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Ecologically Sustainable Development and Environmental Performance

Natural Resource Consumption

Energy Use and Greenhouse Gas Emissions

Defence continued its commitment during the year to improve energy efficiency and reduce energy wastage consistent with the Commonwealth energy policy.

To achieve this, Defence conducted the following specific activities:

  • The construction of all new and re-furbished buildings will take into account energy efficiency measures, including augmentation using solar energy in some remote locations.
  • The development of a draft energy management instruction which will give effect to the draft defence energy management strategy, due to be completed by June 2005.
  • The incorporation of energy efficiency as a key objective in guidance and relevant contract documents for the planning, design, development and delivery of all Defence capital projects, including refurbishment.
  • The continuing participation as a board member of the Green Building Council, with a strong interest in energy efficiency innovations applicable to Defence.
  • The application of energy rating tools to new buildings including assessments of energy performance.
  • The provision of Defence energy consumption data to the annual whole-of-government energy report, Energy Use in the Australian Government's Operations.

Based on actual data for nine months and forecast data for the last three months of 2003-04, it is predicted that Defence's consumption of electricity in 2003-04 (2,659,056 Gj) would increase marginally from actual consumption reported in 2002-03 (2,564,722 Gj). This increase would be due primarily to increased operational tempo and introduction of additional facilities to support capability. Despite the overall increase, Defence continues to meet the office consumption targets set under the Commonwealth energy policy and its Greenhouse Challenge Agreement target of saving 120,000 CO2 tonnes (over the period July 1999 - June 2004).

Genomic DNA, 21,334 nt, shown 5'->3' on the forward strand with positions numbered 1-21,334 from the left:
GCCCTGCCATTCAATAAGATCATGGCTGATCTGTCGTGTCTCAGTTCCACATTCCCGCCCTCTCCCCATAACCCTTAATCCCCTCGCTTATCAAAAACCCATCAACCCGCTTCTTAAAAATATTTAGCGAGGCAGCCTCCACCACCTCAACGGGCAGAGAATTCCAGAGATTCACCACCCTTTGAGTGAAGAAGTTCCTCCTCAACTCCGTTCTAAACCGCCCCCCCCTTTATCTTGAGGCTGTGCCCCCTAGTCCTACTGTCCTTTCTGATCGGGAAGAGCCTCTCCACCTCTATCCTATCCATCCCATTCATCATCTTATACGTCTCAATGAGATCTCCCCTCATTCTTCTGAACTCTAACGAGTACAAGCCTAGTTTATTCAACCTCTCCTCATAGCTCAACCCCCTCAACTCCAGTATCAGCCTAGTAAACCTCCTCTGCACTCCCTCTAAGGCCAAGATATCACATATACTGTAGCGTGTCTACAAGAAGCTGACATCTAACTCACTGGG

Major savings in greenhouse gas emissions were achieved through energy efficient building designs, upgrades to heating, ventilating and air conditioning systems and introduction of energy efficient equipment. The introduction of building management systems and the use of solar alternative energy assisted in achieving further savings.

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Water Use and Conservation

Defence sought to minimise water consumption especially in areas subject to drought conditions. Where available, recycled water was used for irrigation purposes and specific site-based water conservation initiatives were introduced following the release of the Defence Sustainable Water Management Strategy in February 2004.

Defence also commenced a water conservation communication and awareness project that includes the development of posters and web pages with case study examples and water conservation checklists.

Waste Generation

Defence sites commenced active integration of waste management into relevant sites of the Defence environmental management systems, consistent with the draft waste minimisation and recycling strategy. Specific waste management procedures were also implemented for deployed forces in East Timor.